The recent directive by the government, imposing the State-owned Grain Marketing Board (GMB) as the sole buyer of maize in the country, has forced some farmers to withhold their harvested crop hoping authorities will soon reverse the controversial policy.
In June this year, the government banned farmers from selling maize to anyone other than the GMB as the country moved to keep prices of the staple crop down following a severe drought.
GMB will then resell the maize to millers.
However, according to the latest monthly food security monitoring report released by the World Food Programme (WFP) this week, the order has resulted in some farmers withholding their crop hoping GMB's monopoly will be removed.
The farmers hope by removing the control, they will be able to sell their maize to private buyers and fetch attractive producer prices.
Some farmers were also reported to be engaging in underhand dealings to circumvent the government's directive and sell at a higher price to middlemen.
"Government has proclaimed the Grain Marketing Board as the now sole bulk buyer of maize grain in the country creating a monopoly that will clearly result in farmers holding on to their stocks awaiting change in policy or better still promotion of underhand dealings at the black market in search of attractive producer prices," the WFP report reads.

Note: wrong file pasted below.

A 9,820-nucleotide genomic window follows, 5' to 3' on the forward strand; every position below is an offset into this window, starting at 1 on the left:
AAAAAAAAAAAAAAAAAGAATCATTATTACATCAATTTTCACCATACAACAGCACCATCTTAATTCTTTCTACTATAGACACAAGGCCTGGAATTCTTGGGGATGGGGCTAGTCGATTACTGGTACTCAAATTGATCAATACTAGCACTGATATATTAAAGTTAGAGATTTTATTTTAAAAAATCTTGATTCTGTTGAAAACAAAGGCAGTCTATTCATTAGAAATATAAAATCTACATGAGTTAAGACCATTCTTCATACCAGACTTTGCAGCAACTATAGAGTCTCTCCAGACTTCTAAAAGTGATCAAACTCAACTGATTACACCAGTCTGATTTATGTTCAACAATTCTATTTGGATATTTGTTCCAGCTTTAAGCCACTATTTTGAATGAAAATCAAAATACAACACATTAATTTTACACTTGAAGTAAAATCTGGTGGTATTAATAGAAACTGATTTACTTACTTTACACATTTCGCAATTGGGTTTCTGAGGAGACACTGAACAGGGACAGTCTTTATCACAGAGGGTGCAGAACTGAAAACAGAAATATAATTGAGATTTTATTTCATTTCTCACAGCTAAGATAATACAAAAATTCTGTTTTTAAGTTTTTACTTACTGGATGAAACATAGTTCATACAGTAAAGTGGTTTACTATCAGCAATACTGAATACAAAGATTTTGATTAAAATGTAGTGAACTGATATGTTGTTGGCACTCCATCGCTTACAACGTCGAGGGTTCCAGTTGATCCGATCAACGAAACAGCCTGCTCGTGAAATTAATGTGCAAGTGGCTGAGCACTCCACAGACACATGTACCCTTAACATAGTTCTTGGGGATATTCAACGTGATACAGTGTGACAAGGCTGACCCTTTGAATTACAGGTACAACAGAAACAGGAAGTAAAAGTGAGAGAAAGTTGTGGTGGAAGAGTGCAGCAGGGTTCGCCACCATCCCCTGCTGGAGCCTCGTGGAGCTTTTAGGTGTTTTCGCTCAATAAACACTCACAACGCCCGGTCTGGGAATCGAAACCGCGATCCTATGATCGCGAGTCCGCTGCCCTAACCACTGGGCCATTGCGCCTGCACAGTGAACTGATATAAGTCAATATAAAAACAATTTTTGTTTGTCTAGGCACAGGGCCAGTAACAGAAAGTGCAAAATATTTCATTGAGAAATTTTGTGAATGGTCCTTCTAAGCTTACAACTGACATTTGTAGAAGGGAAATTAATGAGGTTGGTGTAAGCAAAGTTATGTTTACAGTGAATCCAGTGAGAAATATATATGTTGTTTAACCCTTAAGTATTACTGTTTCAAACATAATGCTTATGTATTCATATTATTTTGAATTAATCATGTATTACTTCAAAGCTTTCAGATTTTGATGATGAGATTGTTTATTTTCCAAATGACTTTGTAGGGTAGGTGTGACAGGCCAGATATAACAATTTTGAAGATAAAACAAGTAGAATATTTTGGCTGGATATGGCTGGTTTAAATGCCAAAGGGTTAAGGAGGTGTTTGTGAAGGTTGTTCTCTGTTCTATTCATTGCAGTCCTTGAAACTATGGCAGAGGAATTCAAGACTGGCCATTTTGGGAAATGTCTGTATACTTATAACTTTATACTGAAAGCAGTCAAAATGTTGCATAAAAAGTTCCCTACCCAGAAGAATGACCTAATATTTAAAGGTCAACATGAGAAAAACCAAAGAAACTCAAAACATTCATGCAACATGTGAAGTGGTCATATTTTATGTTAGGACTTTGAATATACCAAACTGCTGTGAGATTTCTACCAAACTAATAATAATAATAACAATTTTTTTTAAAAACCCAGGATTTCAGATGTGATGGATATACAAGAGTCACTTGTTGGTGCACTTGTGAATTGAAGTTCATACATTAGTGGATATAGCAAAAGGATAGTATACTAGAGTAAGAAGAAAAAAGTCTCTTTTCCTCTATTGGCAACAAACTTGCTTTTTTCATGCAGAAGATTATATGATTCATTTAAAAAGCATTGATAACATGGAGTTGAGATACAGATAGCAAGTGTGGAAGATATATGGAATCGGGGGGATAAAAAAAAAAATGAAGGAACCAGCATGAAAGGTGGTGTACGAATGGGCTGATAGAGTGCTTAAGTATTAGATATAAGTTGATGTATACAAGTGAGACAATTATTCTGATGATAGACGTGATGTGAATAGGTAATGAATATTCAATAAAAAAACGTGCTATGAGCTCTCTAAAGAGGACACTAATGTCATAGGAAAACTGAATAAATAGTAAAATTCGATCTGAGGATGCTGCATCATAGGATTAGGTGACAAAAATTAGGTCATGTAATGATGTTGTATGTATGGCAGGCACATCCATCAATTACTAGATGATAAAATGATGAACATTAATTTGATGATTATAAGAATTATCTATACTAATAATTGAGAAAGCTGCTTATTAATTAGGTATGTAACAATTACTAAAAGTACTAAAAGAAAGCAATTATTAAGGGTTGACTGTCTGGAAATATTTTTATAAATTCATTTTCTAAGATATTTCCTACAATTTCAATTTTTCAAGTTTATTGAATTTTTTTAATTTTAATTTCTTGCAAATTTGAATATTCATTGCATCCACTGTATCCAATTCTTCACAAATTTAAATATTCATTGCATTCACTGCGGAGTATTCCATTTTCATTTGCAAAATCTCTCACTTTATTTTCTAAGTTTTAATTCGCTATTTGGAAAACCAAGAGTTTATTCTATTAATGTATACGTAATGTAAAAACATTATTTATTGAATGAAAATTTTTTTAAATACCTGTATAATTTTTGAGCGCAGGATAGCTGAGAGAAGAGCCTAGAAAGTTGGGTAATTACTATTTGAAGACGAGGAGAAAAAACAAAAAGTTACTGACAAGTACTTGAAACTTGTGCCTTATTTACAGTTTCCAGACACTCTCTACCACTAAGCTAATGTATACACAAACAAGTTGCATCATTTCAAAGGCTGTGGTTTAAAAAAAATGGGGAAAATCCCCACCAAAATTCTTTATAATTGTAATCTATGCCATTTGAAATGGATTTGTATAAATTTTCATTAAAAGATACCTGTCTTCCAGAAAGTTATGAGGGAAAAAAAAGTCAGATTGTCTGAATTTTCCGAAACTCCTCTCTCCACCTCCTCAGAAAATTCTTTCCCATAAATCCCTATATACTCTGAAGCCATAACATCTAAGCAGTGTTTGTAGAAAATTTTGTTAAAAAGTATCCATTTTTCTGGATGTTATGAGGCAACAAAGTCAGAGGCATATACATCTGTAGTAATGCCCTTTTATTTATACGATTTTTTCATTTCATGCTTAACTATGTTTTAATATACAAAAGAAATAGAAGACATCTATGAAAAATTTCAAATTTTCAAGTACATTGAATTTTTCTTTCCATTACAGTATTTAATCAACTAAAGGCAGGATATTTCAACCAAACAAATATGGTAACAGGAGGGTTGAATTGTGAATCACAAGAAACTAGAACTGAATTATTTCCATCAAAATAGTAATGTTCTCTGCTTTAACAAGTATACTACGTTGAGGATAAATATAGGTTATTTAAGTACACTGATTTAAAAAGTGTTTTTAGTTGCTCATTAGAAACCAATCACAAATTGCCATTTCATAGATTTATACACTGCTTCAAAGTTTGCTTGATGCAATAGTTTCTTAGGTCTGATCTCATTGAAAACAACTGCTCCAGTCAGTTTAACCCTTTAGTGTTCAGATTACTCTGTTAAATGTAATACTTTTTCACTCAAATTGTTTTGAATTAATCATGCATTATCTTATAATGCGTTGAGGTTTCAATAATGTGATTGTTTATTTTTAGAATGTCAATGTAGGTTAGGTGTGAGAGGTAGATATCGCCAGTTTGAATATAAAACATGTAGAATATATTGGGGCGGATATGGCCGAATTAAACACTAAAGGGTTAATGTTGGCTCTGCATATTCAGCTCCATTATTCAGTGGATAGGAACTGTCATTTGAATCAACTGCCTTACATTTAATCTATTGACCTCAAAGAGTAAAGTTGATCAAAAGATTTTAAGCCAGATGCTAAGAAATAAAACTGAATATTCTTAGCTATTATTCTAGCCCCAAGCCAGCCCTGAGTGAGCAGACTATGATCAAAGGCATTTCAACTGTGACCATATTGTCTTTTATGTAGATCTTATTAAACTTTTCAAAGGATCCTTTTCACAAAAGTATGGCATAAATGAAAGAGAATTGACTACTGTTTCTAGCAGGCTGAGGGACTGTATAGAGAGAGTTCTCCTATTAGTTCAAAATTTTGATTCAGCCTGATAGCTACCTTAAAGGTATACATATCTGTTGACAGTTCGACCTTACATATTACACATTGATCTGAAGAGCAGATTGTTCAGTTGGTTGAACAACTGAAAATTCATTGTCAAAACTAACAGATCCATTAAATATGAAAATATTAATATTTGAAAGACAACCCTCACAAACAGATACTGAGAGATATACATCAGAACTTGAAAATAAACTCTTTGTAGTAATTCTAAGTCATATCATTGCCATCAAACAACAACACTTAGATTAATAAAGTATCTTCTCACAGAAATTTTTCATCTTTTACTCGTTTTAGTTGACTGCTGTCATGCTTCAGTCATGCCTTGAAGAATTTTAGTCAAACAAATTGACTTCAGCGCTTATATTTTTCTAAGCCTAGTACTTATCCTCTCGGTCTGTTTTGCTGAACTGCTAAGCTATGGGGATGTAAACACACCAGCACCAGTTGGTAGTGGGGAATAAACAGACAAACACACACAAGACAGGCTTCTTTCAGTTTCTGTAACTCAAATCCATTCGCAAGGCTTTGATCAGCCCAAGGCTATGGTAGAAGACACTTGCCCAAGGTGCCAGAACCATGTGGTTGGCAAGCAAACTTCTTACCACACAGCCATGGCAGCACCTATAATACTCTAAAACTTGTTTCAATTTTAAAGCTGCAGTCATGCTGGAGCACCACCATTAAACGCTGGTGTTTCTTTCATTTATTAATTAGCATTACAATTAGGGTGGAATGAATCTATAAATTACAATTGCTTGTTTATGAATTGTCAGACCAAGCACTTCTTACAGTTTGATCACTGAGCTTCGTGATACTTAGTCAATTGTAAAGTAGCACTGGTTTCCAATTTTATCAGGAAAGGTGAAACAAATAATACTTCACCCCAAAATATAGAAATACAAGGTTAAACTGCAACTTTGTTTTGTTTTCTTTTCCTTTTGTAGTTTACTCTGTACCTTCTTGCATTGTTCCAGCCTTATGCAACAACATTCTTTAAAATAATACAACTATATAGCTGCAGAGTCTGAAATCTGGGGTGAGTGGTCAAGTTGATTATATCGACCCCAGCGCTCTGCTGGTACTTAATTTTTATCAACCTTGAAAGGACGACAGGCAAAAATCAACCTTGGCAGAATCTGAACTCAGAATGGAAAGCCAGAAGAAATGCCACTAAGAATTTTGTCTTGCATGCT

Maize harvest this year dropped by 54%, to 776 635 tonnes leaving over five million people in need of aid.
According to the ban issued THROUGH Statutory Instrument 145/2019 by Agriculture Minister Perrance Shiri, farmers are not allowed to transport more than 250kg of maize from one area to another. Failure to comply would result in police seizing the maize.
The UN-run organisation said a market response to this development required close monitoring as the monopoly had negatively impacted on food availability and access.
Meanwhile, in the same report, the WFP also noted that although the Zimbabwe dollar had been officially proclaimed as the sole tender in the country, residents in border areas, towns and cities continued to trade using the South African rand or the US dollar in clear disregard of the Statutory Instrument SI 142.
"How this instrument will be enforced countrywide remains a waiting and see for the majority of traders unless massive arrests are done, it will be very difficult to enforce and monitor adherence.
"Where traders are afraid of accepting the USD, the ZIM Dollar equivalency pegged at the black-market exchange rates have been observed pushing the price beyond the reach of the poor majority and vulnerable households," WFP said.